Make sure that you don't shift so much of your processing to SaaS that you balkanize your own utility. Should you overreach, expect to incur heavy integration costs on subsequent initiatives, as your functionality is spread across multiple SaaS vendors' data centers. Also expect to experience performance problems as workloads operate at WAN rather than LAN speeds, and expect to lose some negotiating leverage with SaaS vendors as you lose your "insource" strength.

Nonetheless, over the next five years SaaS and engineered stacks will be a part of nearly every company's portfolio. Strong IT shops will leverage these capabilities judiciously to avoid vendor lock-in and other pitfalls, by developing their own private cloud capabilities and retaining critical intellectual property. We'll see far greater data center efficiency as we reduce custom configurations. So although the prospects are indeed cloudy, the future is bright for the thoughtful IT shop.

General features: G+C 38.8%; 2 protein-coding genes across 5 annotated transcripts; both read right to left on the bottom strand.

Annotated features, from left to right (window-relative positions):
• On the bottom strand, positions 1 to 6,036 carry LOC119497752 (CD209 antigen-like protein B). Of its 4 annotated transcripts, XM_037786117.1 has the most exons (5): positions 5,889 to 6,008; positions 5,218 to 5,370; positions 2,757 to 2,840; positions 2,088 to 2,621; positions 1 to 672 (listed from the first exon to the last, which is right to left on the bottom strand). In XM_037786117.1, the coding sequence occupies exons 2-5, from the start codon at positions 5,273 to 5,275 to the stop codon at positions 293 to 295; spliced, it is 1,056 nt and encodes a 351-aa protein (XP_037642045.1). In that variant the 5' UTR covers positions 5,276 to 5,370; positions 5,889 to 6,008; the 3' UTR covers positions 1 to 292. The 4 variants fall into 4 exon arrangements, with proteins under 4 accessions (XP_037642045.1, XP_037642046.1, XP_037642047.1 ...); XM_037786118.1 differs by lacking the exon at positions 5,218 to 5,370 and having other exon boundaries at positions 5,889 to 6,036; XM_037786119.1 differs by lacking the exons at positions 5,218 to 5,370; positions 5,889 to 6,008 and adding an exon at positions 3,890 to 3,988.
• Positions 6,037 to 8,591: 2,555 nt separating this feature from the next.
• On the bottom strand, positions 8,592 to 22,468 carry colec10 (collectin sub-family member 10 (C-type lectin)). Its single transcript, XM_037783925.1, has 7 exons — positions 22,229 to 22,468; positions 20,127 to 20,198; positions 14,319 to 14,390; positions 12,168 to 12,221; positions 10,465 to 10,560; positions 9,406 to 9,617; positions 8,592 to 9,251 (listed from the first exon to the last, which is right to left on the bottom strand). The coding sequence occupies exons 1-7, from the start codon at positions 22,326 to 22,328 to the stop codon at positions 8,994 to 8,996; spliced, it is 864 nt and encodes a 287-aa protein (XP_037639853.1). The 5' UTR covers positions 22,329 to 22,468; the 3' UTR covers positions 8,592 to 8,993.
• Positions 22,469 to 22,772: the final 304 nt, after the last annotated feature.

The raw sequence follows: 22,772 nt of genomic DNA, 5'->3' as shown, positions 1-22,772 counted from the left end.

What changes or guidelines is your organization applying as it evaluates and deploys cloud computing? Please add your perspective in the comments section below.

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Stephen Guth
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Stephen Guth,
User Rank: Apprentice
1/9/2013 | 11:30:19 AM
re: Hard Truths About Cloud Differences